What version of Python does Kedro use?¶
Kedro is built for Python 3.5+.
What best practice should I follow to avoid leaking confidential data?¶
- Avoid committing data to version control (data folder is by default ignored via
- Avoid committing data to notebook output cells (data can easily sneak into notebooks when you don’t delete output cells)
- Don’t commit sensitive results or plots to version control (in notebooks or otherwise)
- Don’t commit credentials in
conf/. There are two default folders for adding configuration -
conf/local/. Only the
conf/local/folder should be used for sensitive information like access credentials. To add credentials, please refer to the
conf/base/credentials.ymlfile in the project template.
- By default any file inside the
conf/folder (and its subfolders) containing
credentialsin its name will be ignored via
.gitignoreand not committed to your git repository.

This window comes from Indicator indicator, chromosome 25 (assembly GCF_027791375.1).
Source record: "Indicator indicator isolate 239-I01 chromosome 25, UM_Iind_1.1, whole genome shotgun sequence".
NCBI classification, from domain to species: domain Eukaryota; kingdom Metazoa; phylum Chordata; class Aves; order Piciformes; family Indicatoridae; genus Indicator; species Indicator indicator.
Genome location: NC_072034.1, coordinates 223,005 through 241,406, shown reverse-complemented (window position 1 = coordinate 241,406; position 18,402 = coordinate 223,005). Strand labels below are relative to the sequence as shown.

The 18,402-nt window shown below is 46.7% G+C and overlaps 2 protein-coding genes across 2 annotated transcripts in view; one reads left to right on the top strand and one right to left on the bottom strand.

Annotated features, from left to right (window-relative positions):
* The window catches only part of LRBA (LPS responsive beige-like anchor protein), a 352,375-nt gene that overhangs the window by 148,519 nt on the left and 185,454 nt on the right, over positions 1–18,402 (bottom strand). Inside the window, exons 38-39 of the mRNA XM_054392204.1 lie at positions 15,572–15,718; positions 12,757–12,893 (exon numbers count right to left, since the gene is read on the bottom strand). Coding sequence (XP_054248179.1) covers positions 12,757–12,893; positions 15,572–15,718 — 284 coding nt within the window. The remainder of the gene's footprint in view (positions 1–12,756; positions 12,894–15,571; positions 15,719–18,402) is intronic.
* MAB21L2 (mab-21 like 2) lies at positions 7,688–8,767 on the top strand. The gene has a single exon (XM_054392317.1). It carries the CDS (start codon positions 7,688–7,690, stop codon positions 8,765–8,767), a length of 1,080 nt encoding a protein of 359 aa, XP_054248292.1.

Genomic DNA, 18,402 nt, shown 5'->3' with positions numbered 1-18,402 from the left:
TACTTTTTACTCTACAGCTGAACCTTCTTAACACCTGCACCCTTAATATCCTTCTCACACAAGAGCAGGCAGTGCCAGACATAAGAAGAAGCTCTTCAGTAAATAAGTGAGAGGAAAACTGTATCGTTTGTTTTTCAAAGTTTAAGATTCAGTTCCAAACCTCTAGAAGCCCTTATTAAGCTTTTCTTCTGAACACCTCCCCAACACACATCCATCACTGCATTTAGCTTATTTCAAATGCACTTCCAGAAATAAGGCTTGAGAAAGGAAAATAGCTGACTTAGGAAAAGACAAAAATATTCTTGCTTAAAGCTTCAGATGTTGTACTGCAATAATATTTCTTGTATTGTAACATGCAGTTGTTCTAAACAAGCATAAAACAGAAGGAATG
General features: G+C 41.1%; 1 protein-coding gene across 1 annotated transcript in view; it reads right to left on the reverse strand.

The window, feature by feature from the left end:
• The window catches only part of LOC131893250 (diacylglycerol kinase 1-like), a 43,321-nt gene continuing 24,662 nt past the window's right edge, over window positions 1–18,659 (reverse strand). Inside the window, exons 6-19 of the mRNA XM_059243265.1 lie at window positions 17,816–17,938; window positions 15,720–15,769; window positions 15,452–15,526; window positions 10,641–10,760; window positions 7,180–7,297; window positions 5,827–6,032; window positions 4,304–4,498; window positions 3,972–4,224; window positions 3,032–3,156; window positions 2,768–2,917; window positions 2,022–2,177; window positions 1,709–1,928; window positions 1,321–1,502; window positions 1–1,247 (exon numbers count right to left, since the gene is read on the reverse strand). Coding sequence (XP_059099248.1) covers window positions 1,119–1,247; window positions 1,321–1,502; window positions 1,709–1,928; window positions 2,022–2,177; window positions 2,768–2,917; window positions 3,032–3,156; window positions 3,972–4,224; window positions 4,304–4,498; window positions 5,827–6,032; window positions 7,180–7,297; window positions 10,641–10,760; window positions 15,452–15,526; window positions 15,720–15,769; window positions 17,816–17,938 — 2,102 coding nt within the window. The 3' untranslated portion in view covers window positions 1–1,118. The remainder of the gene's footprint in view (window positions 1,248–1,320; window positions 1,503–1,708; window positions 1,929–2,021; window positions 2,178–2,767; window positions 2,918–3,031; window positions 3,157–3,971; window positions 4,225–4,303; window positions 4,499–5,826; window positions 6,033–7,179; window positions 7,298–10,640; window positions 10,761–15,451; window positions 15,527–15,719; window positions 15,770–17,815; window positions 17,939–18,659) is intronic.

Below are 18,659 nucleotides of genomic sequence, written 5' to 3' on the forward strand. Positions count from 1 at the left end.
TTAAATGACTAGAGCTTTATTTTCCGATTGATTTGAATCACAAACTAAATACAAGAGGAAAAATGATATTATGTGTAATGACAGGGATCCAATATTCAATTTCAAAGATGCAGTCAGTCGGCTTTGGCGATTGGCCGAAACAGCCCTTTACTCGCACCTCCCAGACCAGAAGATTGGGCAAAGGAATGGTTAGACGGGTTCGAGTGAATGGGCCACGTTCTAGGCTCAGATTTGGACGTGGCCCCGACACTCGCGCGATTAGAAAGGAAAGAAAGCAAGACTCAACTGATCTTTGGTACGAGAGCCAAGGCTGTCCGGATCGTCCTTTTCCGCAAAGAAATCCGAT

- To describe where your colleagues can access the credentials, you may edit the
README.mdto provide instructions.
What is the philosophy behind Kedro?¶
Kedro is a Python library and lightly opinionated framework. This means that we give you the flexibility and extensibility of a standard Python library and make very few assumptions on the best way to do things. We have created independent but friendly modules – modules that understand each others’ defaults and are compatible. You can use alternative methods and choose to use one or all of the modules but it is understood that using Kedro in its entirety is the best thing that you can do for your projects.
The Kedro design principles are:
- Declarative definitions
Where do I store my custom editor configuration?¶
You can use
conf/local to describe your custom editor configuration.
How do I look up an API function?¶
Every Kedro function or class has extensive help, so please do take advantage of this capability, example of this is presented below:
How do I build documentation for my project?¶
Project-specific documentation can be generated by running
kedro build-docs in the project root directory. This will create documentation based on the code structure. Documentation will also include the
docstrings defined in the project code.
HTML files for the project documentation will be built to
How do I build documentation about Kedro?¶
A local copy of documentation about Kedro can be generated by running
kedro docs from the command line. The documentation is also available online.